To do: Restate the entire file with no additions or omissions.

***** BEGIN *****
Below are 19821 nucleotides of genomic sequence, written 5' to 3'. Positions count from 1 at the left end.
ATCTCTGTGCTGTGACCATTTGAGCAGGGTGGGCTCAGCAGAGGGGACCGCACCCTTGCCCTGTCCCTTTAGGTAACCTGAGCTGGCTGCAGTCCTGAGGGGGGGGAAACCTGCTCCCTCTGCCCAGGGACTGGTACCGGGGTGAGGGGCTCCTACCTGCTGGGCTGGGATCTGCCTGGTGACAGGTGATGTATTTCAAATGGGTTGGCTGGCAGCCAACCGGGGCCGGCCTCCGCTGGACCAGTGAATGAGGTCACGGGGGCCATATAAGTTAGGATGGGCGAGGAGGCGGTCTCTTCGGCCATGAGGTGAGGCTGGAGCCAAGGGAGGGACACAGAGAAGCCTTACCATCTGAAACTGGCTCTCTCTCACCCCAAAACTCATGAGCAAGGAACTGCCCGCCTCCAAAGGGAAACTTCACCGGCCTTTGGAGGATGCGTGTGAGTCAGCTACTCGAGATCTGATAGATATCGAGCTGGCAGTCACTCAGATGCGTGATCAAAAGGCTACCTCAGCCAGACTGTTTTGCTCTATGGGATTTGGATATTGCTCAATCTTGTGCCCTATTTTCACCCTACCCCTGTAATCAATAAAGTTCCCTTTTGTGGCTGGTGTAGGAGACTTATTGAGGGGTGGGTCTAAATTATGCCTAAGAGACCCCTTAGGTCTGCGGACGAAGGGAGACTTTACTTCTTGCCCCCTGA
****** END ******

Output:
Below are 19821 nucleotides of genomic sequence, written 5' to 3'. Positions count from 1 at the left end.
ATCTCTGTGCTGTGACCATTTGAGCAGGGTGGGCTCAGCAGAGGGGACCGCACCCTTGCCCTGTCCCTTTAGGTAACCTGAGCTGGCTGCAGTCCTGAGGGGGGGGAAACCTGCTCCCTCTGCCCAGGGACTGGTACCGGGGTGAGGGGCTCCTACCTGCTGGGCTGGGATCTGCCTGGTGACAGGTGATGTATTTCAAATGGGTTGGCTGGCAGCCAACCGGGGCCGGCCTCCGCTGGACCAGTGAATGAGGTCACGGGGGCCATATAAGTTAGGATGGGCGAGGAGGCGGTCTCTTCGGCCATGAGGTGAGGCTGGAGCCAAGGGAGGGACACAGAGAAGCCTTACCATCTGAAACTGGCTCTCTCTCACCCCAAAACTCATGAGCAAGGAACTGCCCGCCTCCAAAGGGAAACTTCACCGGCCTTTGGAGGATGCGTGTGAGTCAGCTACTCGAGATCTGATAGATATCGAGCTGGCAGTCACTCAGATGCGTGATCAAAAGGCTACCTCAGCCAGACTGTTTTGCTCTATGGGATTTGGATATTGCTCAATCTTGTGCCCTATTTTCACCCTACCCCTGTAATCAATAAAGTTCCCTTTTGTGGCTGGTGTAGGAGACTTATTGAGGGGTGGGTCTAAATTATGCCTAAGAGACCCCTTAGGTCTGCGGACGAAGGGAGACTTTACTTCTTGCCCCCTGA